Opinion: Amazon-Whole Foods Deal’s Missing Ingredient is People


We in the cooperative community roll our eyes when we hear someone confuse Whole Foods with a food cooperative. Those days seem to be coming to a close when last week news broke that e-commerce giant Amazon will purchase Whole Foods for $13.7 billion by the end of the year. The resulting conglomerate: a co-op it is not.

Business news outlets are reporting that Amazon is seeking the Whole Foods asset to aggressively expand its strategy to stake a presence in brick-and-mortar stores. The move also positions Amazon to achieve its longtime goal of breaking into the grocery industry—currently, e-commerce accounts for just 2 percent of America’s food-and-beverage sales.

In the rash of stories that have since popped up, none of them counted as a reason a desire by Amazon (or Whole Foods, for that matter) to provide its customers or employees more local control, ownership, or benefits than either corporation currently provides.

Last week’s news came as a jolt to everyone with a stake in the evolution of not only the grocery industry, but retail in general. Amazon seeks to leverage its overwhelming e-commerce dominance with the unique footprint and customer base of Whole Foods—then use that combination to learn how to expand well beyond the relatively affluent enclaves in which Whole Foods is typically located. What does this mean for the cooperative movement? How should we respond?

As people-centered businesses, our first instinct must be to consider how these micro and macro-economic dynamics affect our members and how cooperatives can better position themselves as the ideal business model to empower customers and employees and support their communities.

Being responsive and ready to meet the changing needs of the community is exactly what Willy Street Co-op did when it opened its third store last year. Located in Madison’s North Side—formerly a food desert—the co-op opened in late 2016 after working with the neighborhood to determine product selections and set price points. While the new location offers the local, organic and natural food Willy Street has been known for since 1974, consumers can also find products like Ore-Ida Tater Tots in the frozen section. This effort to broaden product selection and accessibility is part of Willy Street’s mission to be a cornerstone of a vibrant community.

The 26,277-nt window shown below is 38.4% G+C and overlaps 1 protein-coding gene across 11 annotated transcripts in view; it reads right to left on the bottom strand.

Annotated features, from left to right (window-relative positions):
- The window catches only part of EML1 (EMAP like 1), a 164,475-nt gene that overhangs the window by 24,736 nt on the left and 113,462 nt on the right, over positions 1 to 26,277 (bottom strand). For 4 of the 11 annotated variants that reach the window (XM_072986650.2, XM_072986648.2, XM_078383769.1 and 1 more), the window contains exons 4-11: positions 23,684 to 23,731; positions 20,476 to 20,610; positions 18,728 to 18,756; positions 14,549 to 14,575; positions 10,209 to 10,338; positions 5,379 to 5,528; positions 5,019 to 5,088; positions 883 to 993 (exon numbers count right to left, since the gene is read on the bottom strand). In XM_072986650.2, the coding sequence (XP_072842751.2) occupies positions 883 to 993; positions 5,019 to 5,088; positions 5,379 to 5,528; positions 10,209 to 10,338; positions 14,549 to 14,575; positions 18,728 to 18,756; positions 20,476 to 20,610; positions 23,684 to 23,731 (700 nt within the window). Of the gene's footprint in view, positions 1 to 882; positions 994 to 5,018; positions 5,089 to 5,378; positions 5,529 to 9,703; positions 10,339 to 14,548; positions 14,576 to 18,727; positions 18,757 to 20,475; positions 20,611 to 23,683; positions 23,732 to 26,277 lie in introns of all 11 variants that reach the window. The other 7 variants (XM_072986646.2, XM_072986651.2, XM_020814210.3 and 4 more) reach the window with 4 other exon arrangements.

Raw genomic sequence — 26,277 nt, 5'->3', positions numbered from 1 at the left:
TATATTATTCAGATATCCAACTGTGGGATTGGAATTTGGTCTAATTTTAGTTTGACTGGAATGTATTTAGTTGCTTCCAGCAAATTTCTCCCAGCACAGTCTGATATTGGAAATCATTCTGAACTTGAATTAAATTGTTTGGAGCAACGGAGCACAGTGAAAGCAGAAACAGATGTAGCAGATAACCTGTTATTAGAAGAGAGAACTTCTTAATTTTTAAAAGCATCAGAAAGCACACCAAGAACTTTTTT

As what Karen Zimbelman, director of Membership and Cooperative Relations for National Co+op Grocers, refers to as “solution machines,” cooperatives need to look at how to innovate and better leverage the assets they already have in the market and in the community. One key asset at their disposal is the sixth cooperative principle: Cooperation among Cooperatives.

Here’s an example of what can happen when cooperatives come together to leverage the principle of cooperation to innovate: In the late 1960s, a handful of electric co-ops formed another cooperative to scale and streamline some basic back office functions, such as payroll. Fast-forward to today, and that co-op—the National Information Services Cooperative (NISC)—now has more than 1,000 employees and is a major provider of information technology products and services in 49 states.

An industry leader in providing advanced, integrated IT solutions, NISC develops and supports technology solutions that enable its member-owners to excel in customer service, maximize diversification opportunities and compete effectively in the changing utility and telecommunications industries.

What if the co-op movement matched its priorities of local ownership and community benefit with new technological opportunities to become engines of innovation? Determining the best way to compete in a changing marketplace without compromising the core of our philosophy is something we can only achieve together.

We also need to keep in mind that innovation extends beyond technology. A Forbes op-ed yesterday argues that grocery store employees and the fight for a $15 minimum wage are the real losers in the Amazon-Whole Foods deal. At Central Co-op in Seattle, Washington, entry-level employees enjoy unparalleled compensation within the grocery industry with wages approaching $16/hour. Innovative ways of collaborating, building social capital and building community like this are the core strength of the cooperative business model.

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